Felix Septic Service Blog
Are you about to buy a new home? If so, congratulations! As is typical on the path to homeownership, you’re probably anxiously awaiting the upcoming home inspection, hoping for no surprises. What you may not be aware ofis that standard inspections do not include a thorough evaluation of the septic. So often septic systems are overlooked by prospective homeowners because they are hidden in the ground—out of sight, out of mind—only to be stumbled upon when it’s already too late.
Whether you’re a Felix customer or not, there’s no avoiding the upcoming winter weather. When the temperature drops, there’s a chance that something will go wrong. Cars break down, things you forgot about outside begin to freeze, and no matter how many pairs of socks you put on, you still manage to feel a chill in your feet. It seems like these problems are completely unavoidable.
As we experience large temperature drops this time of year, now is the time to consider whether your septic system is at risk of freezing. The freezing temperatures can cause various components of your septic system to freeze up. The most at risk parts are the pipes linking the house to the septic tank. The other components that can potentially freeze are the tank itself and the pipes leading into the leach field.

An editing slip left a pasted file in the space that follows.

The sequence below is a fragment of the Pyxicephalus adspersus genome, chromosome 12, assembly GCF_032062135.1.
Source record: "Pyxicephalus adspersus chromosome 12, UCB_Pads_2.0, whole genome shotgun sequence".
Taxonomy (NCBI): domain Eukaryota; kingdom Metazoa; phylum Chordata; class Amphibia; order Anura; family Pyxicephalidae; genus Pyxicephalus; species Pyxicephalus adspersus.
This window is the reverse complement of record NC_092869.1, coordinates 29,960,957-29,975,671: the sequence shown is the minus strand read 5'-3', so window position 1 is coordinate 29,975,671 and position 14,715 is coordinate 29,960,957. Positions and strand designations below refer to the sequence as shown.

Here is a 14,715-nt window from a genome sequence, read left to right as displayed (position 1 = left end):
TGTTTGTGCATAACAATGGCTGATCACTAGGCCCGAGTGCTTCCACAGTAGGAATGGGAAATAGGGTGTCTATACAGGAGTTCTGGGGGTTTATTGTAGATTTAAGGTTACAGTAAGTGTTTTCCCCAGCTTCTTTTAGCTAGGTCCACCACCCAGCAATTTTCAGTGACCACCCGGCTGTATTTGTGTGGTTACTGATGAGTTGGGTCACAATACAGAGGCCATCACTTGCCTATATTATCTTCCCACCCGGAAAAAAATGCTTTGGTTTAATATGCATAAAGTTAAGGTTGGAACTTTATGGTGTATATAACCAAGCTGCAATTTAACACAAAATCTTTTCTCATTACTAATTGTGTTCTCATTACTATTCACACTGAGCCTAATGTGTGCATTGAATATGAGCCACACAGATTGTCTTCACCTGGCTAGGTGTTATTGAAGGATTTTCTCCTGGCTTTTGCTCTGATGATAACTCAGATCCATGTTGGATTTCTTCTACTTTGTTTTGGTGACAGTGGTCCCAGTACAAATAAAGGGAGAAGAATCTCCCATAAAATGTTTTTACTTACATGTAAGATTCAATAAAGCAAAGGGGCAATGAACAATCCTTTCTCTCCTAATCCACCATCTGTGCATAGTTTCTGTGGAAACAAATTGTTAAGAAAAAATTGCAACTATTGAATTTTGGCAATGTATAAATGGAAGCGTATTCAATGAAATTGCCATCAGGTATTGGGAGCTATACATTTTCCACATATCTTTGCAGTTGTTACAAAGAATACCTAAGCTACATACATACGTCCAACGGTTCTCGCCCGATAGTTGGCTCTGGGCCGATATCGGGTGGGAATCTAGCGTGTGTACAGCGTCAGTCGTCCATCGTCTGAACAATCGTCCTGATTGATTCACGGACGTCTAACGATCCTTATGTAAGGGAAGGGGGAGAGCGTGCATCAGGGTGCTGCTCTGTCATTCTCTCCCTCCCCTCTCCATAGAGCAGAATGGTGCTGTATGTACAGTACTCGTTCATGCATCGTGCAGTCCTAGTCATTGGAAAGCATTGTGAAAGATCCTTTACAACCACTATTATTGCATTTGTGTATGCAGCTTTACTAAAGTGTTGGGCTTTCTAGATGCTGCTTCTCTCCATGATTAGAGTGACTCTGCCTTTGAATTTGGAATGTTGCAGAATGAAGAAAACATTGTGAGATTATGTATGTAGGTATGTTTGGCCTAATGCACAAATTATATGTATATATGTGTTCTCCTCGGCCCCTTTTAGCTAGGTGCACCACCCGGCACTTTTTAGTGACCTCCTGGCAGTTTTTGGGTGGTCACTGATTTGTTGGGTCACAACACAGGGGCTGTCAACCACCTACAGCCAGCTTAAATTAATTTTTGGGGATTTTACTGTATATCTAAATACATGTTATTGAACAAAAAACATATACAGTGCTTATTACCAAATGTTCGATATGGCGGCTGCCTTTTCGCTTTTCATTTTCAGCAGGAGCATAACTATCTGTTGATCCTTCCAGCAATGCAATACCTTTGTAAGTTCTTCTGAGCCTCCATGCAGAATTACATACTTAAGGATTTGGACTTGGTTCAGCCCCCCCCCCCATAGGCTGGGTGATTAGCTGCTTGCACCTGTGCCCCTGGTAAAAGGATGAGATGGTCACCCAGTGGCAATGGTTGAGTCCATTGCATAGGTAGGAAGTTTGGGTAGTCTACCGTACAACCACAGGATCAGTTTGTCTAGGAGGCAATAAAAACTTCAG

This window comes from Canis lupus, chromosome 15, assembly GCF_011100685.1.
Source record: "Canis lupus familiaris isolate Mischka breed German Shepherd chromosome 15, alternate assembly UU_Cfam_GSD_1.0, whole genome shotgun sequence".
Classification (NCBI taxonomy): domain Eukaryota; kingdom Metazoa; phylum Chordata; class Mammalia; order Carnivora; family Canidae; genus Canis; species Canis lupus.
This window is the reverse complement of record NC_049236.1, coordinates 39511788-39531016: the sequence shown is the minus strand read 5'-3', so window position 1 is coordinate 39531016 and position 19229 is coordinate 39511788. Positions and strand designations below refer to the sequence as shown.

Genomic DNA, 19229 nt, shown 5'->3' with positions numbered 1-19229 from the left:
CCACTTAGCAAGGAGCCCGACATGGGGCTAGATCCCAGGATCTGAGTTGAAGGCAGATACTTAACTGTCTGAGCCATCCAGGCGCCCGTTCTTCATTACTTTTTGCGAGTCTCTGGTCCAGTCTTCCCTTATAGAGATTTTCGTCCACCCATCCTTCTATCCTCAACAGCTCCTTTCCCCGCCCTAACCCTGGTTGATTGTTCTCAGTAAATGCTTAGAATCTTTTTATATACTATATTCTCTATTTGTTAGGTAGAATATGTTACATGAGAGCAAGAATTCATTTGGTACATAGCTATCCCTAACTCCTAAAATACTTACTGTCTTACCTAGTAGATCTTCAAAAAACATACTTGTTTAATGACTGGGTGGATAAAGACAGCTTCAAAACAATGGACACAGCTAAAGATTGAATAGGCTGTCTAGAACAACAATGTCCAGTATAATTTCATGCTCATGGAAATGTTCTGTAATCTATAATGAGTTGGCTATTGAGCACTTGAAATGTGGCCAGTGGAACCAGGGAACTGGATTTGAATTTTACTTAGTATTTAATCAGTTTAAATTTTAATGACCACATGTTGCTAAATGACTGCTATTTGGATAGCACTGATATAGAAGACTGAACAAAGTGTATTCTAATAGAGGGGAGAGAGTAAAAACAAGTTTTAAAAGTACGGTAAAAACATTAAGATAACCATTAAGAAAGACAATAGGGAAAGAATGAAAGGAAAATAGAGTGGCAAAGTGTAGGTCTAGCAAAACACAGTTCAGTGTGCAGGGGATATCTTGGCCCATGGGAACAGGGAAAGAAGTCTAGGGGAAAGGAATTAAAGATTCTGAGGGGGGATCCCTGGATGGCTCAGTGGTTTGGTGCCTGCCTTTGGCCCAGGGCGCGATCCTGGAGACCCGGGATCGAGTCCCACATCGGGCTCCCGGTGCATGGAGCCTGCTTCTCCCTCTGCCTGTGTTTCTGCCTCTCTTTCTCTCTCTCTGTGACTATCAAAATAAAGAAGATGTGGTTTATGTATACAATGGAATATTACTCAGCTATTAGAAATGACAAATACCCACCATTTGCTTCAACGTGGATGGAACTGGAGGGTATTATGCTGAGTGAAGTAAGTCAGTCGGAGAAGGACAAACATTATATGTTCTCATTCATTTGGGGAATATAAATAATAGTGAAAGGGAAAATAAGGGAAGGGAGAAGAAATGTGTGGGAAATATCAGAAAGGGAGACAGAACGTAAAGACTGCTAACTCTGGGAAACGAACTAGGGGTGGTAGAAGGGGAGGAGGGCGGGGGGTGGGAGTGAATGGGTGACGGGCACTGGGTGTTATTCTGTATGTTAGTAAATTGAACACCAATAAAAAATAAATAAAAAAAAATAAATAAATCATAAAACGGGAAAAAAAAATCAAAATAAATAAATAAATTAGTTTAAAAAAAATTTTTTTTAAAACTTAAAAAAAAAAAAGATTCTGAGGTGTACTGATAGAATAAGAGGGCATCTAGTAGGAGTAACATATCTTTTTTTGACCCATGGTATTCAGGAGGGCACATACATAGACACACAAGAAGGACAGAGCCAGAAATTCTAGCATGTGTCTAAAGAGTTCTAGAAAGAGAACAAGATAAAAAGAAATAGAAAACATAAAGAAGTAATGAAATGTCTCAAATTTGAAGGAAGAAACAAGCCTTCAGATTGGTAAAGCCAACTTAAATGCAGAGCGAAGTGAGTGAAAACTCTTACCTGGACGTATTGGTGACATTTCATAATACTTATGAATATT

If you have an older septic system, you may find yourself asking, what is a septic tank riser? Older systems were generally installed to be out of sight out of mind; buried for 15-20 years with no thought given until it involved an emergency call for pumping or repair. Septic tank risers are now typically installed with newer septic systems and for good reason. Septic tank risers allow for easy ground-level access and improved visibility into the performance of your septic system.